Joe Biden was officially sworn in as the 46th President of the United States on Wednesday, January 20th, 2021. In his address to the American people, Biden called for “unity” and an end to the “uncivil war that pits red against blue, rural versus urban, conservative versus liberal.” He stated, “We can do this if we open our souls instead of hardening our hearts — if we show a little tolerance and humility, and if we’re willing to stand in the other person’s shoes.” Kamala Harris, his vice-president and the first woman to hold her position, was also sworn in shortly before Biden. Due to Covid and security concerns, the normally 200,000-person sized crowd was a mere 1000 people on Wednesday. Among Biden’s agenda for his first days in office wre the signing of more than a dozen executive orders. These included an immigration reform bill, a face covering mandate for federal property, a reversal of Trump’s withdrawal from the World Health Organization, and a re-joining the Paris Climate Accord.
The Left rejoices at his inauguration. An article by NBC News called Biden’s speech a “powerful rebuttal of his predecessor.” Peter Baker, White House correspondent for The New York Times, stated Biden could “could hardly be more of a contrast to the president he succeeded” and wrote that Biden “prides himself on his experience working across the aisle.” American journalist and former news anchor Dan Rather stated, “The ceremony was broad, diverse, and beautiful. It was so much bigger than being about just one man…How refreshing.” “For little Black girls around the world, today means so much to watch [Kamala] walk in with the swag, watch her walk in with the dignity, to hear [reporters] say ‘Madam vice president.’ It just means so much,” said Bakari Sellers, a political analyst with CNN.
Regardless of what Joe Biden & Kamala Harris are able to achieve in the next few years, this is a HUGE political moment for women, for Black & ethnic minority communities, and for a more inclusive US. Whatever happens, this needs to be the end of racist politics.”Dr. Zubaida Haque, Deputy Director of think tank Runnymede Trust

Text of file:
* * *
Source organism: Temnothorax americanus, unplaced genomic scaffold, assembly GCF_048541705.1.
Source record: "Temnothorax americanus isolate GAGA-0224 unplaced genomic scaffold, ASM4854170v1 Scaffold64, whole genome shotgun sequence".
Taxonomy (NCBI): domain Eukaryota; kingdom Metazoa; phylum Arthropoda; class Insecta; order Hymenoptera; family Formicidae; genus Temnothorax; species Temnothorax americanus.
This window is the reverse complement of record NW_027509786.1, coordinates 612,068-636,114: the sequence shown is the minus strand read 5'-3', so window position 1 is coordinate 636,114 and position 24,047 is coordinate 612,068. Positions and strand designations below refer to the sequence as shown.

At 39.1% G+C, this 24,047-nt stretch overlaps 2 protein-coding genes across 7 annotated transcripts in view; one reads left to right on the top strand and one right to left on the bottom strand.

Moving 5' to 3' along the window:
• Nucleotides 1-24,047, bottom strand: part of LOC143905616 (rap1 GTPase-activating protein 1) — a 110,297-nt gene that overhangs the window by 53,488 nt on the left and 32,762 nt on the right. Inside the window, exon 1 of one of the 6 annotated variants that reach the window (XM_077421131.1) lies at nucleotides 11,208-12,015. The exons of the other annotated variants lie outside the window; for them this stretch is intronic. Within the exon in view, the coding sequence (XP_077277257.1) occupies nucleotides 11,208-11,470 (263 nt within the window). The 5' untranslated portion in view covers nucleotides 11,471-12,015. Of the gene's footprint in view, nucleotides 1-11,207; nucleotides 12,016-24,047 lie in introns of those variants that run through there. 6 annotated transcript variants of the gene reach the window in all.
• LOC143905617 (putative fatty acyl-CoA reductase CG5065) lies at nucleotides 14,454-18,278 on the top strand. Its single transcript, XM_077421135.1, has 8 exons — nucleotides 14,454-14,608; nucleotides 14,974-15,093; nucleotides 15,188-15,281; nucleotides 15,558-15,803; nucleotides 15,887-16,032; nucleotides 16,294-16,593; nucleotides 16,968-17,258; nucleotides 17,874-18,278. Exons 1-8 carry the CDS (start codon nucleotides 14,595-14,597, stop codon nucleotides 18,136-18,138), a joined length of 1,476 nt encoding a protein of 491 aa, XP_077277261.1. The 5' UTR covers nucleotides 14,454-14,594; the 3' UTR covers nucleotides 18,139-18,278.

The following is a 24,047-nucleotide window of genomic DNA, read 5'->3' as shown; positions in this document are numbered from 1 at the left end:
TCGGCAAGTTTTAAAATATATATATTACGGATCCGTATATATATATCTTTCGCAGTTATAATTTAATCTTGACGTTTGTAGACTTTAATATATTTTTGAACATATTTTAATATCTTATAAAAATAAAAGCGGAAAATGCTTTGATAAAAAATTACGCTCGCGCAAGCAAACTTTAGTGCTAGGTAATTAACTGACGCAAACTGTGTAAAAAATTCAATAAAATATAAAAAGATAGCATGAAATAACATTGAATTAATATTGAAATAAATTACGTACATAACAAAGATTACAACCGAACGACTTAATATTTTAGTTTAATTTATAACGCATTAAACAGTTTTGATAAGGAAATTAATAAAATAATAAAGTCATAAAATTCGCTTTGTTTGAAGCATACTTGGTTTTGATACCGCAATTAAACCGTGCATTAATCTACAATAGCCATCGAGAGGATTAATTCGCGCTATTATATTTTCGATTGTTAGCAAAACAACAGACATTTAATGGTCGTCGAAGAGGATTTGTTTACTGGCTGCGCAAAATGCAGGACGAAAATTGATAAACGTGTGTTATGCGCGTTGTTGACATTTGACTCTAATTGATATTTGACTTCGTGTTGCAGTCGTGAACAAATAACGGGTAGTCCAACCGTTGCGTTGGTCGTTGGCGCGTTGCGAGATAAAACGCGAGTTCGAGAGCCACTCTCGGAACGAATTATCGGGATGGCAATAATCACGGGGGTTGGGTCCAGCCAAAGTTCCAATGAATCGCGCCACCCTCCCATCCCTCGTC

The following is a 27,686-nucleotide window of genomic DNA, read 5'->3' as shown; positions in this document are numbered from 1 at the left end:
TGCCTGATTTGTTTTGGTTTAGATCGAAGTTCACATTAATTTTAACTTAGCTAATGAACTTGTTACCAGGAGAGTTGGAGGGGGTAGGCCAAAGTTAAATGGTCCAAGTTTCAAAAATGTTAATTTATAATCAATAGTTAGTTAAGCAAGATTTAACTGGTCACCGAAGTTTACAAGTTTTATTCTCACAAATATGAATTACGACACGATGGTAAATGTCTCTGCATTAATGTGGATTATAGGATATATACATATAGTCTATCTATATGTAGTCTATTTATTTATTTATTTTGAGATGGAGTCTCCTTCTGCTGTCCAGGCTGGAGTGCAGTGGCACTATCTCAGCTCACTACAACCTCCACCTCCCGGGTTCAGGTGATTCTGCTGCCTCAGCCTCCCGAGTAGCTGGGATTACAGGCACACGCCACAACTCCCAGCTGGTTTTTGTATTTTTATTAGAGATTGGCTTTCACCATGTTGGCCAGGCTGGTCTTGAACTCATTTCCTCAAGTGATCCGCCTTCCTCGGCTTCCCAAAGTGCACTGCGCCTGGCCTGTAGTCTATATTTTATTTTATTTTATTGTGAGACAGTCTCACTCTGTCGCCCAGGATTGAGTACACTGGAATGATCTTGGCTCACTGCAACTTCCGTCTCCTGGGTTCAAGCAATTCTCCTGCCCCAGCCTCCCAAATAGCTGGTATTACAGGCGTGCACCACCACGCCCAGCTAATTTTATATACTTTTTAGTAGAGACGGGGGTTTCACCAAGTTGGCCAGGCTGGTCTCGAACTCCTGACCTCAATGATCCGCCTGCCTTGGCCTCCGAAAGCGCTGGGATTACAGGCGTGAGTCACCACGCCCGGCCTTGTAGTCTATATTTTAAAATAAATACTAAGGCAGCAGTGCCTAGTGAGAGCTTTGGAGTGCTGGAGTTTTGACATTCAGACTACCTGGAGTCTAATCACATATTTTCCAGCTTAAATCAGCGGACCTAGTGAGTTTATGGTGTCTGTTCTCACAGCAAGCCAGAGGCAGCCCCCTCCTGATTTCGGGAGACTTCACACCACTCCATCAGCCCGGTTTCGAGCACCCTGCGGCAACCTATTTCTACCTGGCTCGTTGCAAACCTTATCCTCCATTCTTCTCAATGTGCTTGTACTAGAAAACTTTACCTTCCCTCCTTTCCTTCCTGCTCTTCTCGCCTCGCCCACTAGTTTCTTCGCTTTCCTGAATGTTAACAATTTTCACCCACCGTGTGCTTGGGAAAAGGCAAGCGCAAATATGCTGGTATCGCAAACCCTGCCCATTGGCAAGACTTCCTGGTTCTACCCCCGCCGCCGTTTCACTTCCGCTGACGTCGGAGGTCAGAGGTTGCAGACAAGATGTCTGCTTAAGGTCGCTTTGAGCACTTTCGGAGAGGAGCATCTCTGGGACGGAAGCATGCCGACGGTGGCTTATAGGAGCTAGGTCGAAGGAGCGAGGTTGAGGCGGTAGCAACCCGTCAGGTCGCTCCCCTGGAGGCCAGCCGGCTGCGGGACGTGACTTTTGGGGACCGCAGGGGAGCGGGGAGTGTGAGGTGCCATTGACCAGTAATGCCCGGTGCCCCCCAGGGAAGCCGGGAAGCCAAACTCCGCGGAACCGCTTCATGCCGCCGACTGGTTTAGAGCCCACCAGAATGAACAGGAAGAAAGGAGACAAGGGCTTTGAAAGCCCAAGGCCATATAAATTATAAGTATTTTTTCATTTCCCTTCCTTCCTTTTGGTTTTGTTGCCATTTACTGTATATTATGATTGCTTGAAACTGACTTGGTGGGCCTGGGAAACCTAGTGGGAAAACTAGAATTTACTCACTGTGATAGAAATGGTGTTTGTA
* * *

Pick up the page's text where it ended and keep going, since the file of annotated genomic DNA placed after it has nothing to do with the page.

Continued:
“We have a ton of work to do to undo the harm over the last four years, but knowing we have champions there who understand what needs to happen in the first 100 days is tremendously exciting,” stated Alexis McGill, President of Planned Parenthood.
The Right is mixed in their stance, but many are trying to remain optimistic. “I thought it was a good decision to focus on unity and working together. I hope that the words can be transmitted into action,” said Sen. Rob Portman (R-OH). Regarding Biden’s promises to undo many of the pro-life policies put in place by Trump – including ending the Mexico City Policy, ending the Hyde Amendment, and reinstating a contraception mandate – Carol Tobias, Committee President of National Right to Life stated, “It’s certainly disheartening, but we aren’t going to give up, and we will do whatever we can to stop abortion from being promoted.”
“Joe Biden promised ‘unity’ and that’s nice! Also, Barack Obama promised unity, and what he meant was ‘let me ram through Leftist policy priorities, overrun executive limitations, and build a coalition around identity politics, and if you don’t like it, you’re probably a bigot.'”Ben Shapiro, American political conservative commentator
“I agree with much of what Biden’s saying—let’s lower the temperature, let’s detach disagreement from hate. But that can’t be accomplished through rhetoric that constantly divides people by class, sexuality and race,” tweeted conservative podcast host Allie Stuckey.